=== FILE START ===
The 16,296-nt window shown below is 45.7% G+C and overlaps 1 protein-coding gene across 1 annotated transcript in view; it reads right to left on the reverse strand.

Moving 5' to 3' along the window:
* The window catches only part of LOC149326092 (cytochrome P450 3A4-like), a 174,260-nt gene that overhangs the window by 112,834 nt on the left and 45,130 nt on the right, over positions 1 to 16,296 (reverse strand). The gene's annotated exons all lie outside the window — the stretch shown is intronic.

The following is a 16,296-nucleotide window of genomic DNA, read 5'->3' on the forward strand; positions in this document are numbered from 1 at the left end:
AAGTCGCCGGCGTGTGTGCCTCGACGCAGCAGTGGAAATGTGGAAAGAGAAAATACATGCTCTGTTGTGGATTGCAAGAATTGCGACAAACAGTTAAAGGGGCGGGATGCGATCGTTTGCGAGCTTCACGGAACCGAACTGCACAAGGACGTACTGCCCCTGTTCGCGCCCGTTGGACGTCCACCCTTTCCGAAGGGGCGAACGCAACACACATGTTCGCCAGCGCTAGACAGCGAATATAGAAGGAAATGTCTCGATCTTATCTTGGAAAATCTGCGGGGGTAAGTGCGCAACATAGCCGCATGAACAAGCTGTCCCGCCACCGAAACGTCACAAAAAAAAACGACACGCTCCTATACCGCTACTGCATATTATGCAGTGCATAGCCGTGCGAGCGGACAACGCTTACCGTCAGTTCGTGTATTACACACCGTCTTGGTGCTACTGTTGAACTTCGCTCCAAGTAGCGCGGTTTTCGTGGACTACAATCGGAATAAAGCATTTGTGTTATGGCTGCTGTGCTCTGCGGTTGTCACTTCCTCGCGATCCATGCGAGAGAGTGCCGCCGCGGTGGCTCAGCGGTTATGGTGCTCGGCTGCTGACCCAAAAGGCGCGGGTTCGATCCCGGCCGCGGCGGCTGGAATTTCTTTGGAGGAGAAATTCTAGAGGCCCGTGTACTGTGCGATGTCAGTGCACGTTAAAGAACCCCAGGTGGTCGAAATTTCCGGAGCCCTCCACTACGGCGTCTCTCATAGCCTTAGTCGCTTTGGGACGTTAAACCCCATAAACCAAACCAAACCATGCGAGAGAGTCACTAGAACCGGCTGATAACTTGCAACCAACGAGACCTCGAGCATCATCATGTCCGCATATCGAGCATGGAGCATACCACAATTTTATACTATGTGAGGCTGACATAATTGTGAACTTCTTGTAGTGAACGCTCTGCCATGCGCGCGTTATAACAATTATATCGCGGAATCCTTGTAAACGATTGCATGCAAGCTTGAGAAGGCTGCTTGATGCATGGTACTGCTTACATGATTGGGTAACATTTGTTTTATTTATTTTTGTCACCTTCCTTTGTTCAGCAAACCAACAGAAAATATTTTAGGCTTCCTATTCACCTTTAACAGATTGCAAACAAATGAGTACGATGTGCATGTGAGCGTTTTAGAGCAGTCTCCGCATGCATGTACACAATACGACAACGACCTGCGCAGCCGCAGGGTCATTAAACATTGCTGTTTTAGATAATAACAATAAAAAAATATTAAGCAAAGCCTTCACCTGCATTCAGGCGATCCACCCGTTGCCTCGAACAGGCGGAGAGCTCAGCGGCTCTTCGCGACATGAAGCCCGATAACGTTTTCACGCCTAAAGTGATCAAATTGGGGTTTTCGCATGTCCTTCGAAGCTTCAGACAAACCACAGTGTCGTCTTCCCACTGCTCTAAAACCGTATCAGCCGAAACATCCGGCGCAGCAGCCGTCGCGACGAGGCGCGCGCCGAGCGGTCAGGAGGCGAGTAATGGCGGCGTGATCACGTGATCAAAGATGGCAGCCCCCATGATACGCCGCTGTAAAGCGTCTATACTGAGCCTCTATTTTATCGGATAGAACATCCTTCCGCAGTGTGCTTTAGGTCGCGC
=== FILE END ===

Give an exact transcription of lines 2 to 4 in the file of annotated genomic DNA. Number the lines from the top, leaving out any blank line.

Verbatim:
Moving 5' to 3' along the window:
* The window catches only part of LOC149326092 (cytochrome P450 3A4-like), a 174,260-nt gene that overhangs the window by 112,834 nt on the left and 45,130 nt on the right, over positions 1 to 16,296 (reverse strand). The gene's annotated exons all lie outside the window — the stretch shown is intronic.

The following is a 16,296-nucleotide window of genomic DNA, read 5'->3' on the forward strand; positions in this document are numbered from 1 at the left end: